The contents of the papyri do not seem to match the Book of Abraham. The relationship between the Joseph Smith Papyri and the Book of Abraham now needs to be considered.
“New Light on Joseph Smith’s Egyptian Papyri.” Improvement Era 71, no. 2 (1968): 40–40i. This is the first publication (editio princeps) of the remaining fragments of the Joseph Smith Papyri.
Coenen, Marc. “Books of Breathings: More Than a Terminological Question.” Orientalia Lovaniensia Periodica 26 (1995): 29–38. This classic article argues that the previous labeling of documents of breathings by Egyptologists was inconsistent, confusing, and at odds with the ancient Egyptian names given to the texts, which were consistent and clear. The author argued that Egyptologists should use the ancient designations, and his renaming of the documents has been followed by specialists ever since. In dealing with the Joseph Smith Papyri, nonspecialists have often retained the older, inconsistent terminology, which can cause confusion. More recently some Egyptologists, notably Martin Stadler, have demonstrated that the Egyptians were not as consistent as Coenen argues.
Coenen, Marc. “An Introduction to the Document of Breathings Made by Isis.” Revue d’Égyptologie 49 (1998): 37–45. The author provides an introduction to the various problems associated with the Document of Breathings Made by Isis. He notes that the vignette in Joseph Smith Papyrus I (Facsimile 1) is not used in any other copy of the Document of Breathings Made by Isis and this raises the question of whether the vignette belongs with that work at all.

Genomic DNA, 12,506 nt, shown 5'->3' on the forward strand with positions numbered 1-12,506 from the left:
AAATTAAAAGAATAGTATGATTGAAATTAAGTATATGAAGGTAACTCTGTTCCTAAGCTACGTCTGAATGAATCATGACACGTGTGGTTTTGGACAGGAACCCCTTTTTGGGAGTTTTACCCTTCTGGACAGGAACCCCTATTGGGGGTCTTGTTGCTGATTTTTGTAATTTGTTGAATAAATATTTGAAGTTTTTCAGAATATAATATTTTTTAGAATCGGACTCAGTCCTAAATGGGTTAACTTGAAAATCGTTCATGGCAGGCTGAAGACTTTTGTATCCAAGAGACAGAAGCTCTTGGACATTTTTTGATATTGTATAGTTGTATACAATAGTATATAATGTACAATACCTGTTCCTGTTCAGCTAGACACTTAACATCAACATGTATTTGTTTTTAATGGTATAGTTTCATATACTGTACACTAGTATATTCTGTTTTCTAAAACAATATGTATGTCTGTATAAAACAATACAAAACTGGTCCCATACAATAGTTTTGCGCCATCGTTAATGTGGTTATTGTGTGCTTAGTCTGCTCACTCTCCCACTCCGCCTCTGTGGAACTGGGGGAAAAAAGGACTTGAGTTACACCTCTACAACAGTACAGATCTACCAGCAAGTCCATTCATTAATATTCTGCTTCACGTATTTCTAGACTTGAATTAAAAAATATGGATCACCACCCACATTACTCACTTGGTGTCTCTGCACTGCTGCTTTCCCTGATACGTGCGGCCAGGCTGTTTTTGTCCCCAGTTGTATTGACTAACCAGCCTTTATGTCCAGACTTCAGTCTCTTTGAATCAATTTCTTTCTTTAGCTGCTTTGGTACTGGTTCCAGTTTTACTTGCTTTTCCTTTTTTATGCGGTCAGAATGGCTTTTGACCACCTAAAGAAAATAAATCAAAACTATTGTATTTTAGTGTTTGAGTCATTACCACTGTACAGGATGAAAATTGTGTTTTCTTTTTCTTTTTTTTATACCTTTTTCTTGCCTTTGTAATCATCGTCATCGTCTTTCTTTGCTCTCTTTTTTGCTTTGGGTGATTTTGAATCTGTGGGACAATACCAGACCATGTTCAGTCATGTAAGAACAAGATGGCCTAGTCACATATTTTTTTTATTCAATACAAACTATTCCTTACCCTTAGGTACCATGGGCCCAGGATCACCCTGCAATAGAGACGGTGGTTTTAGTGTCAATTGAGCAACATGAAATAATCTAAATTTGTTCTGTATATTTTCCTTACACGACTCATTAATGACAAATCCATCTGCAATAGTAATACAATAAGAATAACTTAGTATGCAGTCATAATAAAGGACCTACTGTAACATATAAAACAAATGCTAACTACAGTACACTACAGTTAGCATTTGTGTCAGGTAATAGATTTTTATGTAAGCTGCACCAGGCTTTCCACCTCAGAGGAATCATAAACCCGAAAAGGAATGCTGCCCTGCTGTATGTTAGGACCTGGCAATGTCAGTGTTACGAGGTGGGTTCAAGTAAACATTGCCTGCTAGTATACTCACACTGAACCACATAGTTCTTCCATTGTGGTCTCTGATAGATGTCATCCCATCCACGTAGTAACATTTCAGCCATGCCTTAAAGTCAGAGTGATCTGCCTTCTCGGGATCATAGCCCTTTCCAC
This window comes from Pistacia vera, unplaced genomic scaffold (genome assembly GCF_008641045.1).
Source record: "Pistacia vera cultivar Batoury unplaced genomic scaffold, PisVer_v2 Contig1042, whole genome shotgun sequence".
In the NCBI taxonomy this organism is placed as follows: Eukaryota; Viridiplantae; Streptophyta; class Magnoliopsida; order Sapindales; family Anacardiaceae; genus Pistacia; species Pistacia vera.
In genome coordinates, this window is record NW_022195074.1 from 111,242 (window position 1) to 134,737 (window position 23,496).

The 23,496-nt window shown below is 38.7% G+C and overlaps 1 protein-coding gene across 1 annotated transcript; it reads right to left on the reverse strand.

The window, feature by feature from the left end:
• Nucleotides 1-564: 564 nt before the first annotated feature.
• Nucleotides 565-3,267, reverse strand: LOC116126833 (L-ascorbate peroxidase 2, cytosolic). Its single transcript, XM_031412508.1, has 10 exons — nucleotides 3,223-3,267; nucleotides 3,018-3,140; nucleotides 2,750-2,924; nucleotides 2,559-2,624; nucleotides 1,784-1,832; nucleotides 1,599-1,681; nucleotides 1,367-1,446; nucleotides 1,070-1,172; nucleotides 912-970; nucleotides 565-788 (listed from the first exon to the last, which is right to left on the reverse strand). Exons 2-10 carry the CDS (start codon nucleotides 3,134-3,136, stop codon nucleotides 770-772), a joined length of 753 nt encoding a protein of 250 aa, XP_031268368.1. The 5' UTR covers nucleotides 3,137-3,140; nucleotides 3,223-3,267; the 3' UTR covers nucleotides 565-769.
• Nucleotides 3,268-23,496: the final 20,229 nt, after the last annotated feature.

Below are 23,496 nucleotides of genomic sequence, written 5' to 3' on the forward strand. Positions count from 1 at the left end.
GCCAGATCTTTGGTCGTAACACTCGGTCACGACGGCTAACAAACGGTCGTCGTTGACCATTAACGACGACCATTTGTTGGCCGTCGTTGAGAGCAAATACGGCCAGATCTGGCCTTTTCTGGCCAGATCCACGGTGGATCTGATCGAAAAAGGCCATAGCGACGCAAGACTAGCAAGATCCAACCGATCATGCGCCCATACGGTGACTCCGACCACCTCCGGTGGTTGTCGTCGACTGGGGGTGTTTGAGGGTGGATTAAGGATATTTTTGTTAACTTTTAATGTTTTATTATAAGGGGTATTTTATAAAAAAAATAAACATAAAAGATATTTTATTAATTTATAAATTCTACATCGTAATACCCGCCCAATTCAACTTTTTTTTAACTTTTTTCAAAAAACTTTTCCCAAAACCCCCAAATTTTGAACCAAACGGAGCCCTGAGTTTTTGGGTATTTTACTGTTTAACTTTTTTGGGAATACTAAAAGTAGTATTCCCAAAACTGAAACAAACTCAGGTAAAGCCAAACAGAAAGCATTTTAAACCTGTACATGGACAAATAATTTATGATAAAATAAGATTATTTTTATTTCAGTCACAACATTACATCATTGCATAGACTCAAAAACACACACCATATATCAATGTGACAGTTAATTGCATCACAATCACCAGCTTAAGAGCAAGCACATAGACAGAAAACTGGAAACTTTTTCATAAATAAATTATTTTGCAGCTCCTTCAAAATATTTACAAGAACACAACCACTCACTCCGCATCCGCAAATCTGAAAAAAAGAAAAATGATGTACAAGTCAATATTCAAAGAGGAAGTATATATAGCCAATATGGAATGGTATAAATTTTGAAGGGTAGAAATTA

Herbin, François-René. Books of Breathing and Related Texts. London: British Museum, 2008. This book publishes all copies of various documents of breathing found in the British Museum, which has a sizable collection of such texts. It gives a representative sample of the variety of documents of breathing including a number of the abbreviated ones.
Nibley, Hugh W. The Message of the Joseph Smith Papyri: An Egyptian Endowment, 2nd ed. Salt Lake City: Deseret Book, 2005. An edition of Joseph Smith Papyrus I, XI, and X, this was actually the first modern Egyptological commentary on the Document of Breathings Made by Isis. Nibley uses earlier Egyptian texts to understand the text because that was what was available to him. Since the original publication of his book, thousands of texts closer in time to the Joseph Smith Papyri have become available. The second edition of the book, published after Nibley’s death, did not revise the text to reflect these new sources.
Rhodes, Michael D. Books of the Dead Belonging to Tshemmin and Neferirnub: A Translation and Commentary, vol. 4 of Studies in the Book of Abraham, edited by John Gee. Provo, UT: Neal A. Maxwell Institute for Religious Scholarship, 2010. This book is the first full edition of Joseph Smith Papyri II–IX.
———. The Hor Book of Breathings: A Translation and Commentary, vol. 2 of Studies in the Book of Abraham, edited by John Gee. Provo, UT: FARMS, 2002. This book is a more recent edition of Joseph Smith Papyri I, XI, and X, with better photographs and improved readings.